In Korea, more than half of the population professes a religion of some sort. Of those, about 50% are Christian, 40% are Buddhist, and the remaining 10% belong to various other religions, such as Confucianism and even some Mormons.
For us, leaving our home in Atlanta, meant leaving behind NorthPoint Church as well. Griffin worked on the IT staff at the church and Valerie had attended NorthPoint or one of its satellite campuses for many years.
We were extremely happy to find Jeonha Church, which happened to be about a 5 minute walk from our apartment. No, it’s nothing like NorthPoint, but we have really grown to love the huge church with a tiny English worship service inside.
On Sundays we begin our service at 2pm, since that’s when our worship area becomes available. We sing the same songs we have encountered at churches back home and have the same general program. But, as you look around the room, you will notice one important thing: diversity.
On any given Sunday at Jeonha Church, you’re likely to encounter five or six different nationalities represented. We regularly meet people from The Philipines, Brazil, South Africa, New Zealand, England and, of course, the U.S. and Canada. Not to mention, our Burmese pastor, who speaks 4 languages fluently.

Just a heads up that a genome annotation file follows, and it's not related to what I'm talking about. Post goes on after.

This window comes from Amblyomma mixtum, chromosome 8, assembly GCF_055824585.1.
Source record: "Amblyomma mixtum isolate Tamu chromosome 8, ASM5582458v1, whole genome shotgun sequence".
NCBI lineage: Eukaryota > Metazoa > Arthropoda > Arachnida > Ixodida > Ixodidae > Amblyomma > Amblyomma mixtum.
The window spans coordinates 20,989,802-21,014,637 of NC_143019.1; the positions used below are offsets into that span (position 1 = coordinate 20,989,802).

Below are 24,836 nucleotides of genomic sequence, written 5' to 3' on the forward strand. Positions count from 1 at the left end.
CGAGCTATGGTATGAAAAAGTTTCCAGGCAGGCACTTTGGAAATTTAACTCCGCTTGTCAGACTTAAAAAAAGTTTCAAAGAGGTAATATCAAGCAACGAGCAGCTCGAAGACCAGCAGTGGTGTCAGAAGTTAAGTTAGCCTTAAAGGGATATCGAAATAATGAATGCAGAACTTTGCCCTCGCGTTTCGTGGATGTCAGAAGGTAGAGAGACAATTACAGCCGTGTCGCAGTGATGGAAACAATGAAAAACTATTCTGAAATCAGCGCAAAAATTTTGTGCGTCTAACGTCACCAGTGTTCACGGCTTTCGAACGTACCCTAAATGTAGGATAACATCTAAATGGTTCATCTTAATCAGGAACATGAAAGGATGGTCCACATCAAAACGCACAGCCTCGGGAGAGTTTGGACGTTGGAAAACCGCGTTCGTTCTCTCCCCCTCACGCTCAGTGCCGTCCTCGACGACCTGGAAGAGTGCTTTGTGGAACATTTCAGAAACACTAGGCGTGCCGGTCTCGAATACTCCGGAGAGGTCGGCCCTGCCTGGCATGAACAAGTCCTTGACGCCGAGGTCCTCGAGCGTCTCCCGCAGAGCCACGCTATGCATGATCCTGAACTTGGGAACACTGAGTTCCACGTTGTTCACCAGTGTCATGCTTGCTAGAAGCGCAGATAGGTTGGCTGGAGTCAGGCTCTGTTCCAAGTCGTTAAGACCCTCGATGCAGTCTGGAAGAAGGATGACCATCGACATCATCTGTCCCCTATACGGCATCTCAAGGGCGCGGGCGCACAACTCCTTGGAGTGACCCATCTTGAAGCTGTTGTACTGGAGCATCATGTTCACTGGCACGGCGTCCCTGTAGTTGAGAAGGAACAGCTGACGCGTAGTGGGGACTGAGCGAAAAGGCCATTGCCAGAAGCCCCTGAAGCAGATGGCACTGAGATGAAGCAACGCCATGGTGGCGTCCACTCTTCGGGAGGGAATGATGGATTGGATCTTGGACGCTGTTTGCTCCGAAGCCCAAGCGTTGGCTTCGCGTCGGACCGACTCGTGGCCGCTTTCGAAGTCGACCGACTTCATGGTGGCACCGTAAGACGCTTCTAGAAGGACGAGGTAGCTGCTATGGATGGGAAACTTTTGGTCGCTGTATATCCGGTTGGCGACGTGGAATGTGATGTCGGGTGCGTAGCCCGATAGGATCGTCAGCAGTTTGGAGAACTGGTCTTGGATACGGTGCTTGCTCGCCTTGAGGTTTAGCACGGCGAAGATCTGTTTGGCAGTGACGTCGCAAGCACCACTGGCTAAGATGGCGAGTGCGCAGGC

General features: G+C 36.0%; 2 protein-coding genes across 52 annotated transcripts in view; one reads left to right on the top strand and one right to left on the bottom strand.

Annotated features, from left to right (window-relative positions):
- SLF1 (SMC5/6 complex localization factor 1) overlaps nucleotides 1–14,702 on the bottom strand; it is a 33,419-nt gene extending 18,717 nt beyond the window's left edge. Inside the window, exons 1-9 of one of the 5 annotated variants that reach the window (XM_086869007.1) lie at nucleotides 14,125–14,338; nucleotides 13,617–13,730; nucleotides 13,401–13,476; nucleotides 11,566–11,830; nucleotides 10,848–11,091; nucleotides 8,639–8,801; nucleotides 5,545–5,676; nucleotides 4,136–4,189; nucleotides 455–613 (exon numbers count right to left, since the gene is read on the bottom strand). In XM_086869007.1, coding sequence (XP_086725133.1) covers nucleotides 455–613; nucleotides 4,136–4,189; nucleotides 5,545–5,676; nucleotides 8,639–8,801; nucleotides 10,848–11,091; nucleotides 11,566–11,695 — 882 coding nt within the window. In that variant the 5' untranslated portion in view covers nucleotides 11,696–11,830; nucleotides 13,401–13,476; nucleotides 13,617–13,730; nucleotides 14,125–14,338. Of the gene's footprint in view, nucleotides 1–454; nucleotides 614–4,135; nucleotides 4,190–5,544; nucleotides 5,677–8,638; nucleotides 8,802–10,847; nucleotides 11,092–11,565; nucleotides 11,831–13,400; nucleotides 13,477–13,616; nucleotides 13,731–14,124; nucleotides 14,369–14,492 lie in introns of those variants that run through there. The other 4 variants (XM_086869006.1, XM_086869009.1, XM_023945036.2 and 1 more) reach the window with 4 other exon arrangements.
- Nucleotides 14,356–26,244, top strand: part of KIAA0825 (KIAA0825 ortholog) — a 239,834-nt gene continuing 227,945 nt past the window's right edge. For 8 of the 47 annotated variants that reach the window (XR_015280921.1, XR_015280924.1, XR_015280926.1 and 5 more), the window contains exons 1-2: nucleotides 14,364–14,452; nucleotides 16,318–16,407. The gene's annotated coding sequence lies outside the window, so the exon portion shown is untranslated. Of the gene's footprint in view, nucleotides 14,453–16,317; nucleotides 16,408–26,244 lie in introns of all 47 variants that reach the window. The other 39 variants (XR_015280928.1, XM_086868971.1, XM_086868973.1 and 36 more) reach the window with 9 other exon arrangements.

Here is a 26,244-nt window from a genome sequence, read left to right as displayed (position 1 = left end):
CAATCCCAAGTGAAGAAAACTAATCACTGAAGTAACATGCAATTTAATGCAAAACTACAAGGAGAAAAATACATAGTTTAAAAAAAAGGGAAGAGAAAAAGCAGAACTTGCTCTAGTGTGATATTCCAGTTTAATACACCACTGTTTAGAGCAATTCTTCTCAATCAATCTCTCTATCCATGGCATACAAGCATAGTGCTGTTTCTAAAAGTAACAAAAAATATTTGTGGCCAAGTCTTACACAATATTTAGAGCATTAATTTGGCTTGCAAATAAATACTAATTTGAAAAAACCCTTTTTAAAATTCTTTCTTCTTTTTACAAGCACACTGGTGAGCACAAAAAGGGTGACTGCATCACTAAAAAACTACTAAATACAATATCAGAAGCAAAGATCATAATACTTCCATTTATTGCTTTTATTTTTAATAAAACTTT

We have been privileged to meet so many great friends through our church here, knowing that these are friends we will keep in touch with long after we all leave Korea. We are especially close to our wonderful pastor, Azel, with whom we also made the year long journey to becoming Taekwondo blackbelts.
We feel extremely fortunate and blessed to have gotten to attend church here for the last two years, and we hope to visit again in the future.